Avoid broken lines in line charts. Excel creates broken or misleading line charts if data is missing from one or more cells. If a cell is blank, the line has a gap; if the cell has non-numeric data, Excel treats it as zero. Solve the problem by inserting the formula =NA(), meaning Not Available. Excel will create a continuous line between the two cells on either side of the not-available data.
Force blank cells to display zeroes. Excel doesn’t always display zeroes in blank cells. To make blank cells display as zeroes, first type 1 in an unused cell and copy the cell to the Clipboard. Highlight the region that includes blanks that you want converted; select Edit | Paste Special…, select Multiply, and click OK. Excel multiplies all the entries in the region by 1, so existing cells are unchanged and blank ones display 0.
Avoid false positives in search strings. When you try to search for the string 123*789, Excel insists on showing you a cell that contains 123456789. That’s because Excel interprets the asterisk as a wildcard symbol instead of a search character. When searching, insert a tilde before the asterisk, as in 123~*789, and you’ll get only exact matches.
Fix problems comparing time values. When you try to compute a time value such as =TIME(12,0,0), meaning noon, with =NOW(), the comparison often comes out wrong, because NOW() includes the date as part of its numeric value. Compare instead with =NOW()-TODAY().
Display the results of date arithmetic in hours. When you add or subtract two date and time entries and format the sum as a number, Excel displays the result in fractions of a day, so 8 hours appears as 0.33. To display the result in hours, simply multiply the result by 24.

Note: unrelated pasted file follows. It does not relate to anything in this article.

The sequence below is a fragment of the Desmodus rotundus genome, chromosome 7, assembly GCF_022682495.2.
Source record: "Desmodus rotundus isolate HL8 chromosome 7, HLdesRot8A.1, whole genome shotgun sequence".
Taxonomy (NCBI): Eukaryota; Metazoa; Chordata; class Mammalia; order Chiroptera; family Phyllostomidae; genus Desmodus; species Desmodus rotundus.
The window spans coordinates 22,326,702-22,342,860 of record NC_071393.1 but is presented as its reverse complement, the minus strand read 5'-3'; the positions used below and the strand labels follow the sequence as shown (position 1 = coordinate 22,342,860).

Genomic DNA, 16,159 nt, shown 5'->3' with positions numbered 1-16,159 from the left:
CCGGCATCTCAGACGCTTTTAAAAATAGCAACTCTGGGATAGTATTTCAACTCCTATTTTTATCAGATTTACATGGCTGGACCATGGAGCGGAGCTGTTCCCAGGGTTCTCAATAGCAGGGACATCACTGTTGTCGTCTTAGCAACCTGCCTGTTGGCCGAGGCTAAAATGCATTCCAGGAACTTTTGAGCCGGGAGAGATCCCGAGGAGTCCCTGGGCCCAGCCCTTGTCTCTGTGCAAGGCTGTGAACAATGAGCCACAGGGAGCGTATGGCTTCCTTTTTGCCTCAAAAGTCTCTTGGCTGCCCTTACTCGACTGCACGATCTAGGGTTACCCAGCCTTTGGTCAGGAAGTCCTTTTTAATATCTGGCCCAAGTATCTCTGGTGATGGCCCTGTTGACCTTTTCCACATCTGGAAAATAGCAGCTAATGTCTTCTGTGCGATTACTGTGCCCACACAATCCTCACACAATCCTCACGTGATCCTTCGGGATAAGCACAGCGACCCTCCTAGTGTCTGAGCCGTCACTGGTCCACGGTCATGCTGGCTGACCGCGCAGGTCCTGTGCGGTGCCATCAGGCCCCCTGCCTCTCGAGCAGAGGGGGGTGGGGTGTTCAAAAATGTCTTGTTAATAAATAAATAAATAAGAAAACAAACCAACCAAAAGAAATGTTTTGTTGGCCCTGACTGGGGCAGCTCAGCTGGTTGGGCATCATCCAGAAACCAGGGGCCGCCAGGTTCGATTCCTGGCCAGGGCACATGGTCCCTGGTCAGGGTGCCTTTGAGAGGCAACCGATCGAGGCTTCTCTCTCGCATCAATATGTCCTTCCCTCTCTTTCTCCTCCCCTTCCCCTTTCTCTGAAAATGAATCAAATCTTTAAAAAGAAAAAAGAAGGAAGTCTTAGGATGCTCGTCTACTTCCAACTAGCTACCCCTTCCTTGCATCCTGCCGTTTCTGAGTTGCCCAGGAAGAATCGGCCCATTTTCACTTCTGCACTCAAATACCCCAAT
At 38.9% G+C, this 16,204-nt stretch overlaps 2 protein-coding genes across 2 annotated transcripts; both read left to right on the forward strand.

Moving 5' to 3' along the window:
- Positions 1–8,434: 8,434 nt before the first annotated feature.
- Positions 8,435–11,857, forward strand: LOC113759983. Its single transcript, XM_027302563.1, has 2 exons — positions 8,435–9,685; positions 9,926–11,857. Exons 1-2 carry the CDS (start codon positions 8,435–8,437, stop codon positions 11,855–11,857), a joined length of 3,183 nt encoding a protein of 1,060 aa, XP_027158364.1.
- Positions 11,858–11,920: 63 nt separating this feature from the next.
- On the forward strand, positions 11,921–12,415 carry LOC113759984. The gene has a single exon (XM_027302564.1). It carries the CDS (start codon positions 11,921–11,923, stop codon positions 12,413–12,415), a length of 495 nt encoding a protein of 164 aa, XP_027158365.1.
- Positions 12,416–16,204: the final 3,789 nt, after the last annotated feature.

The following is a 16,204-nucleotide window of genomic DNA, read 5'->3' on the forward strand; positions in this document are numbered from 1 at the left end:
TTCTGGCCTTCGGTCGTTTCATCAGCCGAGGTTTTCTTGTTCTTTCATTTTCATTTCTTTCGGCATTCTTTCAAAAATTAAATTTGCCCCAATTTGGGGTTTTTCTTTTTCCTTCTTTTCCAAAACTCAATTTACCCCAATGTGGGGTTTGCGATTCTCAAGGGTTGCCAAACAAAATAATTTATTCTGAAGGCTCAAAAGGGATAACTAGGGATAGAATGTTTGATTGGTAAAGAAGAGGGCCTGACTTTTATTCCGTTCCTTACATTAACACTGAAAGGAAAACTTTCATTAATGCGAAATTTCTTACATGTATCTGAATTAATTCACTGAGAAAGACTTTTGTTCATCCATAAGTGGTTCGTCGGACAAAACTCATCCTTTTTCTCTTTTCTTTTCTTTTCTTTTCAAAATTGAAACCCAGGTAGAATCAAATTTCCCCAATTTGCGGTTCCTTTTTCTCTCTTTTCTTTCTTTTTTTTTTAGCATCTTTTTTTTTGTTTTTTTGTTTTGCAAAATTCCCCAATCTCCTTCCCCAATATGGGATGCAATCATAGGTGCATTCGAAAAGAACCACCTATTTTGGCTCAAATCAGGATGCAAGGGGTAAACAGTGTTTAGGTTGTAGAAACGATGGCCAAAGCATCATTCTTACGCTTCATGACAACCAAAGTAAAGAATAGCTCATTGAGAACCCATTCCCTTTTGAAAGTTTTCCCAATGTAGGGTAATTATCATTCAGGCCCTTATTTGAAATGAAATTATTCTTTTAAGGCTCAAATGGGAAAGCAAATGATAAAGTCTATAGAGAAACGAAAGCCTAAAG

Define absolute and relative cell references. When you copy a formula in Excel, its cell references are automatically changed to match the location of the cell where you paste the formula. If part of your formula requires the value in a specific cell, and you don’t want that value to change when you copy the formula, assign the cell an absolute value by adding a dollar sign before the row letter and another dollar sign before the column number, as in$B$30.
If you want only the row or column (but not both) to stay constant, just put the dollar sign before the corresponding part of the cell reference.
Shortcuts (More Shortcuts Here)
Handy Key Combinations for Excel:
F2: Edit a cell’s contents.
Ctrl-1: Open the Format Cells dialog.
Ctrl-‘: Copy formula from cell above into the current cell.
Ctrl-Shift-“: Copy value from cell above into the current cell.
Ctrl-R: Fill contents of active cell into selected cells to the right.
Ctrl-D: Same as above, but fills into selected cells down.
Ctrl-`: Toggle between showing cell values and formulas.
Ctrl-Shift-~: Format as general (no special number formatting).
Ctrl-Shift-!: Format as number.
Ctrl-Shift-$: Format as currency.
Ctrl-Shift-#: Format as date.
Ctrl-Shift-%: Format as percentage.
Alt-=: Autosum a range of cells.
For more, enter keyboard shortcuts in the Help field.